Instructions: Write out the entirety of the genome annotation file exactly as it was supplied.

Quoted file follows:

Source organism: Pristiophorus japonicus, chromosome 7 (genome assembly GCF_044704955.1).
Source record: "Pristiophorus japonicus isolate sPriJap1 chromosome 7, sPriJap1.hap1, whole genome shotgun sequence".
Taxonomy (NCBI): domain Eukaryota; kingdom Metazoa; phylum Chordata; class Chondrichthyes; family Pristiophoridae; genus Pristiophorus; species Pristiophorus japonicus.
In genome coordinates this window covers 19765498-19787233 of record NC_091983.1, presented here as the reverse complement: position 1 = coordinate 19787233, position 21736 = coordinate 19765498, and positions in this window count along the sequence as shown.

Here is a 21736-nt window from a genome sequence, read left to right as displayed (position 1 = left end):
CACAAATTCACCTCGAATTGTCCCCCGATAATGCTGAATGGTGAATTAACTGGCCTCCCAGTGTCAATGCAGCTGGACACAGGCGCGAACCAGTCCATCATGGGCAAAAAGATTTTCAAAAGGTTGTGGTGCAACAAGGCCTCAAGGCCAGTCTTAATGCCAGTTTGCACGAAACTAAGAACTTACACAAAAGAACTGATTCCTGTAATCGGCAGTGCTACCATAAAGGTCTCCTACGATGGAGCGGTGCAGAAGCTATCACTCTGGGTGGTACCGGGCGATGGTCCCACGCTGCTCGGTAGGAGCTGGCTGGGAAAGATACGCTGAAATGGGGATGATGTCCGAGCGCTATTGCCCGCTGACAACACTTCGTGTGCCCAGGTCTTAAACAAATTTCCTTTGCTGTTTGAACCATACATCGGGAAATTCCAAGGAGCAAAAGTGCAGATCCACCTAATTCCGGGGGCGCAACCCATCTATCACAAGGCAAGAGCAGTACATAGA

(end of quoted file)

Source organism: Pristiophorus japonicus, chromosome 7 (genome assembly GCF_044704955.1).
Source record: "Pristiophorus japonicus isolate sPriJap1 chromosome 7, sPriJap1.hap1, whole genome shotgun sequence".
Taxonomy (NCBI): domain Eukaryota; kingdom Metazoa; phylum Chordata; class Chondrichthyes; family Pristiophoridae; genus Pristiophorus; species Pristiophorus japonicus.
In genome coordinates this window covers 19765498-19787233 of record NC_091983.1, presented here as the reverse complement: position 1 = coordinate 19787233, position 21736 = coordinate 19765498, and positions in this window count along the sequence as shown.

Here is a 21736-nt window from a genome sequence, read left to right as displayed (position 1 = left end):
CACAAATTCACCTCGAATTGTCCCCCGATAATGCTGAATGGTGAATTAACTGGCCTCCCAGTGTCAATGCAGCTGGACACAGGCGCGAACCAGTCCATCATGGGCAAAAAGATTTTCAAAAGGTTGTGGTGCAACAAGGCCTCAAGGCCAGTCTTAATGCCAGTTTGCACGAAACTAAGAACTTACACAAAAGAACTGATTCCTGTAATCGGCAGTGCTACCATAAAGGTCTCCTACGATGGAGCGGTGCAGAAGCTATCACTCTGGGTGGTACCGGGCGATGGTCCCACGCTGCTCGGTAGGAGCTGGCTGGGAAAGATACGCTGAAATGGGGATGATGTCCGAGCGCTATTGCCCGCTGACAACACTTCGTGTGCCCAGGTCTTAAACAAATTTCCTTTGCTGTTTGAACCATACATCGGGAAATTCCAAGGAGCAAAAGTGCAGATCCACCTAATTCCGGGGGCGCAACCCATCTATCACAAGGCAAGAGCAGTACATAGA